• [52] Michael Thomas Ford: Alec Baldwin Doesn't Like Me
  • [53] Jonathan Franzen: How To Be Alone
  • [54] Jonathan Lethem: The Fortress of Solitude
  • [55] Matthew Pearl: The Dante Club
  • [56] Zadie Smith: White Teeth
  • [57] Fyodor Dostoevsky: The Double
  • [58] Jose Saramago: The Double
  • [59] Andrew Holleran: Dancer from the Dance
  • [60] Heinrich von Kleist: The Marquise of O & Other Stories
  • [61] Andrew Holleran: In September, the Light Changes
  • [62] Tom Perrotta: Little Children
  • May 31, 2006


    Reading Update

    So another month before the end of the second quarter. I haven't read as much as I used to, but the bright side of that is I have paid closer attention to the word and the language I read. I just finished The Wings of the Dove but my mind still ponders at the unresolved issues of the novel. Kate Croy is quite a conflicted and perpetually conflicting character. I am somewhat compelled to forgive her treachery and greed after the revelation that her father, despite his meager presence in the novel, was the impetus of all her amoral desire. Depending on what your taste for writing is, Henry James for sure is not for everybody. What erudite, poetic and meandering prose to one might seems clunky to another. Narrative van afford this procrastinating, roundabout nature that the words never truly come out in dialogues but the conversations often are rather hinted, overheard, and not always understood. Anyway, nuff said about this until I finish my complete review, which reminds me to stock up on moleskine notebooks.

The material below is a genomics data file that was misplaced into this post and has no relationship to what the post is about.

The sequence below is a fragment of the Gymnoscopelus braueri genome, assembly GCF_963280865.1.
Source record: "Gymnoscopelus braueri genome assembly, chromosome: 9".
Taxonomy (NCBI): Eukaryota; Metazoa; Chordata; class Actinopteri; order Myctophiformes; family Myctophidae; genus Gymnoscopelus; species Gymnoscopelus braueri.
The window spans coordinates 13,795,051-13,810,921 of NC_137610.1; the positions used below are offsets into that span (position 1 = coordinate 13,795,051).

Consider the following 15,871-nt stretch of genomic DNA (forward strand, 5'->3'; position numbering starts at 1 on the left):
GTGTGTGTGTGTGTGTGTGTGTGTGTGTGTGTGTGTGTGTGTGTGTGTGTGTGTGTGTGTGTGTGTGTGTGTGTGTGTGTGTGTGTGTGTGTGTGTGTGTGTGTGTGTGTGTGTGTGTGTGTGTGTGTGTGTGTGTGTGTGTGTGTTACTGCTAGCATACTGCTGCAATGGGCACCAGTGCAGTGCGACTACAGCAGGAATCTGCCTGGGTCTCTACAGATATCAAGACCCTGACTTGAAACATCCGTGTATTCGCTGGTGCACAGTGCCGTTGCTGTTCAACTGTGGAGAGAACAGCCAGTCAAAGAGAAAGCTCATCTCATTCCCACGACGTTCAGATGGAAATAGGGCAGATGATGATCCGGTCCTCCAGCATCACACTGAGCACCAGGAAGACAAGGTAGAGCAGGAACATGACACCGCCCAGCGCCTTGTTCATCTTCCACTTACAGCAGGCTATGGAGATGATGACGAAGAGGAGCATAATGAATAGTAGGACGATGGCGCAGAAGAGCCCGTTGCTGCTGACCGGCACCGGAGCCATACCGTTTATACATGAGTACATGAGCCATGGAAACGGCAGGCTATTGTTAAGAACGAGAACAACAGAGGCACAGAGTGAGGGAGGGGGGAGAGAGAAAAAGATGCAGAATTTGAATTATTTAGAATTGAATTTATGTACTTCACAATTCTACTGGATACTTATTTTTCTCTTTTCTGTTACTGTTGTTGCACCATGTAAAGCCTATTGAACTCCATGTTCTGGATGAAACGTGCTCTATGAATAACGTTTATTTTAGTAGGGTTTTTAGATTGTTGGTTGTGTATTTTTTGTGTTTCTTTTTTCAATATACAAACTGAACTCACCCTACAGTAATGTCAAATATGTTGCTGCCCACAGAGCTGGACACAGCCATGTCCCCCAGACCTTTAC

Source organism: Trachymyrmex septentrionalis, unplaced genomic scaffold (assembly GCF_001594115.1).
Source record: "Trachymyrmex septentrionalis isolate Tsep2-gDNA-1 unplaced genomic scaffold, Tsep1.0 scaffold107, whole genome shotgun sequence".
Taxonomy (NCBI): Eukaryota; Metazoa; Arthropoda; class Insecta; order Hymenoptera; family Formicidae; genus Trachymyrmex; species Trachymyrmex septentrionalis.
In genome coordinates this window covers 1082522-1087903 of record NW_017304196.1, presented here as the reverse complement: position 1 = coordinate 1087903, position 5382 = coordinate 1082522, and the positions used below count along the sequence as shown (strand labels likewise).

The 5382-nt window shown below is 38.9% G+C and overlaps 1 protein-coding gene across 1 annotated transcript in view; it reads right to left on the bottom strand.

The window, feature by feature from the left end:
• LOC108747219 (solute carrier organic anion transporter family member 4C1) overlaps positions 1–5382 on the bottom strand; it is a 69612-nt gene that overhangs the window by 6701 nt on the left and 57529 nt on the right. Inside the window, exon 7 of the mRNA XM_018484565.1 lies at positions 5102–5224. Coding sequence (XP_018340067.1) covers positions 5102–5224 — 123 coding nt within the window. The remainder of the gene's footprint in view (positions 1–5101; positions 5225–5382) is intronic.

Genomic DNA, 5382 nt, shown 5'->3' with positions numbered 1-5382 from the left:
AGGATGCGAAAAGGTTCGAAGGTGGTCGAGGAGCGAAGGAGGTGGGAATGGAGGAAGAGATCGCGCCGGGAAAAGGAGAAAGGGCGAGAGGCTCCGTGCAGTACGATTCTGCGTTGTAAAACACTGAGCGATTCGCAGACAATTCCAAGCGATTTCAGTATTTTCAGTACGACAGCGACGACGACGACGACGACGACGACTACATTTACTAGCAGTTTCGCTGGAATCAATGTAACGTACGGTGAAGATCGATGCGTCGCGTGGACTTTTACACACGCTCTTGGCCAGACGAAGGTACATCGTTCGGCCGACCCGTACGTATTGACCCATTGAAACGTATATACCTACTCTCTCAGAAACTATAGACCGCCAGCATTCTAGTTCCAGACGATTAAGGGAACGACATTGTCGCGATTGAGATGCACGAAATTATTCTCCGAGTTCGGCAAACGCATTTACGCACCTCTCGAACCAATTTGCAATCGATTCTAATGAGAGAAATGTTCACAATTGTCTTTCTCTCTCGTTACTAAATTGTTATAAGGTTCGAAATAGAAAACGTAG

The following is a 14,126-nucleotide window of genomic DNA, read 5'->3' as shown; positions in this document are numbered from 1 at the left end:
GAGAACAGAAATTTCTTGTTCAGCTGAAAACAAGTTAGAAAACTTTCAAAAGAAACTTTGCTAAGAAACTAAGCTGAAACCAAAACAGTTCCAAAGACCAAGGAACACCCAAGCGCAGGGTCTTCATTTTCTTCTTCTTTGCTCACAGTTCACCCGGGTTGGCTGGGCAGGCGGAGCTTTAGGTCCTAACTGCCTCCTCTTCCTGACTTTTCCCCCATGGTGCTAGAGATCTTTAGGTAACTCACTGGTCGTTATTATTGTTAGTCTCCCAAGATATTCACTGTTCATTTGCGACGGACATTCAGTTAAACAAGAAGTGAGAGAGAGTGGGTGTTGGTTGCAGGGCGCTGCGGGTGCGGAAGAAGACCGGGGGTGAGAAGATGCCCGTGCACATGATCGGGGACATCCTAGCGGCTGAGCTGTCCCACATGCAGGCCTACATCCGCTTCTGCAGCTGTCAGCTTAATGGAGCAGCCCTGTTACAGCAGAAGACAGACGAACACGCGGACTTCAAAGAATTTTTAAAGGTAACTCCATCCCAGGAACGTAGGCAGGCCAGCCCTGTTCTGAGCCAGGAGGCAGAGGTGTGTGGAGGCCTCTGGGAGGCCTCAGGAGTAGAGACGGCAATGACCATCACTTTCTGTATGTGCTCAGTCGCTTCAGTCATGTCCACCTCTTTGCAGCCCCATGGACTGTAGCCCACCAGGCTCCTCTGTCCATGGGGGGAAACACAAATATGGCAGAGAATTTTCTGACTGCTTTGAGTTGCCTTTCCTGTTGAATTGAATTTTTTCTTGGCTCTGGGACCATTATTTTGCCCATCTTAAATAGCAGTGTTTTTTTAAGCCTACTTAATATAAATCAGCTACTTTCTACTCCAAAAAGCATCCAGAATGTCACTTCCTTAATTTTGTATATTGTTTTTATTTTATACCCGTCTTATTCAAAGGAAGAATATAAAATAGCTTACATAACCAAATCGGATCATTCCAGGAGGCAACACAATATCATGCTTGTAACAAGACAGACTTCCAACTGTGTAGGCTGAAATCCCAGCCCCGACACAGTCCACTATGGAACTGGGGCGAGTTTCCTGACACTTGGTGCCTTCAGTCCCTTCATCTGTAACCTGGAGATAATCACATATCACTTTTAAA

Meanwhile, I'm studying the Lonely Planet Thailand guide to map out details of the December trip that I revealed in the last post. Despite of the meager centerfold pictures and illustrations other guidebooks offer, Lonely Planet provides detailed practical information and directions. The editorial team contrives to update restaurant and accommodation listings. I ate at several of the listed restaurants (usually the local flavors and cheap eats) in Bangkok last year and had a delicious cup of latte at Passport Books in Banglamphu (near the backpacker haven Khao San Road with guesthouses and used bookstores galore). But the point is, a little preparation and planning will save you from wasting time and from falling into the traps of scams and touts.